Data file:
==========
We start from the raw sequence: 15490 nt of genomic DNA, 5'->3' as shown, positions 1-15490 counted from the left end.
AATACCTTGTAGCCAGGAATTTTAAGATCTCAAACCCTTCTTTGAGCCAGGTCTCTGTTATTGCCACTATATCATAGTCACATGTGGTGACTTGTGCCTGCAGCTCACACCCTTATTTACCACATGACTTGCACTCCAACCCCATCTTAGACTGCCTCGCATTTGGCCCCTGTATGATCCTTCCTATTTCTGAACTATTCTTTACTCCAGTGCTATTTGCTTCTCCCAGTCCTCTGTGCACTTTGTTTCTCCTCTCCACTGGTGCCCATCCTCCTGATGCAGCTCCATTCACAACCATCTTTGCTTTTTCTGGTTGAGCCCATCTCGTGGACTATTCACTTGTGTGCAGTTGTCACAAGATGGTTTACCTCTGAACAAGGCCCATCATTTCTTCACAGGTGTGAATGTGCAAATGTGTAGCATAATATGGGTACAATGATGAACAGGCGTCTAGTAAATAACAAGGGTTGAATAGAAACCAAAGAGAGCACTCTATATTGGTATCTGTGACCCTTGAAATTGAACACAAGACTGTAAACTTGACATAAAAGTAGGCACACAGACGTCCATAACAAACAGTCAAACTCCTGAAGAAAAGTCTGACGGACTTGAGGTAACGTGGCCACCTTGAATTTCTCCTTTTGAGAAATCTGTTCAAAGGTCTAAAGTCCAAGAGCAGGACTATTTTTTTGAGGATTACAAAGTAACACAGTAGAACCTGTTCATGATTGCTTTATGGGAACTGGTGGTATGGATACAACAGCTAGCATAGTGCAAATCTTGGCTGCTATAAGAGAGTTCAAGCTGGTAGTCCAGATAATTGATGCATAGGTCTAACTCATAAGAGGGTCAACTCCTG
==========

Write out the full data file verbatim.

We start from the raw sequence: 15490 nt of genomic DNA, 5'->3' as shown, positions 1-15490 counted from the left end.
AATACCTTGTAGCCAGGAATTTTAAGATCTCAAACCCTTCTTTGAGCCAGGTCTCTGTTATTGCCACTATATCATAGTCACATGTGGTGACTTGTGCCTGCAGCTCACACCCTTATTTACCACATGACTTGCACTCCAACCCCATCTTAGACTGCCTCGCATTTGGCCCCTGTATGATCCTTCCTATTTCTGAACTATTCTTTACTCCAGTGCTATTTGCTTCTCCCAGTCCTCTGTGCACTTTGTTTCTCCTCTCCACTGGTGCCCATCCTCCTGATGCAGCTCCATTCACAACCATCTTTGCTTTTTCTGGTTGAGCCCATCTCGTGGACTATTCACTTGTGTGCAGTTGTCACAAGATGGTTTACCTCTGAACAAGGCCCATCATTTCTTCACAGGTGTGAATGTGCAAATGTGTAGCATAATATGGGTACAATGATGAACAGGCGTCTAGTAAATAACAAGGGTTGAATAGAAACCAAAGAGAGCACTCTATATTGGTATCTGTGACCCTTGAAATTGAACACAAGACTGTAAACTTGACATAAAAGTAGGCACACAGACGTCCATAACAAACAGTCAAACTCCTGAAGAAAAGTCTGACGGACTTGAGGTAACGTGGCCACCTTGAATTTCTCCTTTTGAGAAATCTGTTCAAAGGTCTAAAGTCCAAGAGCAGGACTATTTTTTTGAGGATTACAAAGTAACACAGTAGAACCTGTTCATGATTGCTTTATGGGAACTGGTGGTATGGATACAACAGCTAGCATAGTGCAAATCTTGGCTGCTATAAGAGAGTTCAAGCTGGTAGTCCAGATAATTGATGCATAGGTCTAACTCATAAGAGGGTCAACTCCTG